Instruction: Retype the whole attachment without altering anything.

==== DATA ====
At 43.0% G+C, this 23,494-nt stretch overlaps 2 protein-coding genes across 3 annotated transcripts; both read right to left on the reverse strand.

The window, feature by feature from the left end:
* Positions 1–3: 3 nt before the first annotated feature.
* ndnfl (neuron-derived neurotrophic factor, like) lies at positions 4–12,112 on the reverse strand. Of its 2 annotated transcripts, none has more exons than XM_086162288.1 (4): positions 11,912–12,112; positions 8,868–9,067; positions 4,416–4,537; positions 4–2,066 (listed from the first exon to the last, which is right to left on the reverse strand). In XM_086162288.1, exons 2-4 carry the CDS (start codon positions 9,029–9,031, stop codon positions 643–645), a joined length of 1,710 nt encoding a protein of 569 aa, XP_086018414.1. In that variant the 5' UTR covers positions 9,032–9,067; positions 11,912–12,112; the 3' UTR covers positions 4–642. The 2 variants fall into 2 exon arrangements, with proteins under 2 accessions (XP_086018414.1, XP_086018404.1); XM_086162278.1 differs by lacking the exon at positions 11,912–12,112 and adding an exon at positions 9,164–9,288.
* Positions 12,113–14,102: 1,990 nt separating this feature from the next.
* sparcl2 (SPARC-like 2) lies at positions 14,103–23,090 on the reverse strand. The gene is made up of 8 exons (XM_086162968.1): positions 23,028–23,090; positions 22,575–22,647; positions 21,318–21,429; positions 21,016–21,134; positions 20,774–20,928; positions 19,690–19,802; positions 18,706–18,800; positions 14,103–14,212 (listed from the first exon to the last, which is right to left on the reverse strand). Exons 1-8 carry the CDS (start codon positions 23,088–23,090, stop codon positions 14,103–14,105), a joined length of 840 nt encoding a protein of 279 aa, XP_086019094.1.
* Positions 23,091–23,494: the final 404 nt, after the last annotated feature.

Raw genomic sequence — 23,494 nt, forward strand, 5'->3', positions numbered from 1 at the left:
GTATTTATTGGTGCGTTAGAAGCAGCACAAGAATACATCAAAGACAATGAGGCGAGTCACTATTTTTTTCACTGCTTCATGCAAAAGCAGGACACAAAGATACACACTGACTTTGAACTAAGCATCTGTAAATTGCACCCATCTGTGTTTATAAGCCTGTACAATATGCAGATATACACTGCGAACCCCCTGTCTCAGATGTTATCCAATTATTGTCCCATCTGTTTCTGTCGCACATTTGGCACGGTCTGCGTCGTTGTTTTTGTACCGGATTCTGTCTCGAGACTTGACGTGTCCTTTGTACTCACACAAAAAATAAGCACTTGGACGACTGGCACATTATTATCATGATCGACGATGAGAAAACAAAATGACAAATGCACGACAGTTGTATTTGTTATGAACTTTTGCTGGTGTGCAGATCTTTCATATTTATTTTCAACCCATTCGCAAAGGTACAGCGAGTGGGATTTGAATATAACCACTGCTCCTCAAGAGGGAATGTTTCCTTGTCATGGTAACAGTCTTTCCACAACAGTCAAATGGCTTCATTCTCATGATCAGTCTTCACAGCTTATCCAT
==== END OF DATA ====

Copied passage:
At 43.0% G+C, this 23,494-nt stretch overlaps 2 protein-coding genes across 3 annotated transcripts; both read right to left on the reverse strand.

The window, feature by feature from the left end:
* Positions 1–3: 3 nt before the first annotated feature.
* ndnfl (neuron-derived neurotrophic factor, like) lies at positions 4–12,112 on the reverse strand. Of its 2 annotated transcripts, none has more exons than XM_086162288.1 (4): positions 11,912–12,112; positions 8,868–9,067; positions 4,416–4,537; positions 4–2,066 (listed from the first exon to the last, which is right to left on the reverse strand). In XM_086162288.1, exons 2-4 carry the CDS (start codon positions 9,029–9,031, stop codon positions 643–645), a joined length of 1,710 nt encoding a protein of 569 aa, XP_086018414.1. In that variant the 5' UTR covers positions 9,032–9,067; positions 11,912–12,112; the 3' UTR covers positions 4–642. The 2 variants fall into 2 exon arrangements, with proteins under 2 accessions (XP_086018414.1, XP_086018404.1); XM_086162278.1 differs by lacking the exon at positions 11,912–12,112 and adding an exon at positions 9,164–9,288.
* Positions 12,113–14,102: 1,990 nt separating this feature from the next.
* sparcl2 (SPARC-like 2) lies at positions 14,103–23,090 on the reverse strand. The gene is made up of 8 exons (XM_086162968.1): positions 23,028–23,090; positions 22,575–22,647; positions 21,318–21,429; positions 21,016–21,134; positions 20,774–20,928; positions 19,690–19,802; positions 18,706–18,800; positions 14,103–14,212 (listed from the first exon to the last, which is right to left on the reverse strand). Exons 1-8 carry the CDS (start codon positions 23,088–23,090, stop codon positions 14,103–14,105), a joined length of 840 nt encoding a protein of 279 aa, XP_086019094.1.
* Positions 23,091–23,494: the final 404 nt, after the last annotated feature.

Raw genomic sequence — 23,494 nt, forward strand, 5'->3', positions numbered from 1 at the left:
GTATTTATTGGTGCGTTAGAAGCAGCACAAGAATACATCAAAGACAATGAGGCGAGTCACTATTTTTTTCACTGCTTCATGCAAAAGCAGGACACAAAGATACACACTGACTTTGAACTAAGCATCTGTAAATTGCACCCATCTGTGTTTATAAGCCTGTACAATATGCAGATATACACTGCGAACCCCCTGTCTCAGATGTTATCCAATTATTGTCCCATCTGTTTCTGTCGCACATTTGGCACGGTCTGCGTCGTTGTTTTTGTACCGGATTCTGTCTCGAGACTTGACGTGTCCTTTGTACTCACACAAAAAATAAGCACTTGGACGACTGGCACATTATTATCATGATCGACGATGAGAAAACAAAATGACAAATGCACGACAGTTGTATTTGTTATGAACTTTTGCTGGTGTGCAGATCTTTCATATTTATTTTCAACCCATTCGCAAAGGTACAGCGAGTGGGATTTGAATATAACCACTGCTCCTCAAGAGGGAATGTTTCCTTGTCATGGTAACAGTCTTTCCACAACAGTCAAATGGCTTCATTCTCATGATCAGTCTTCACAGCTTATCCAT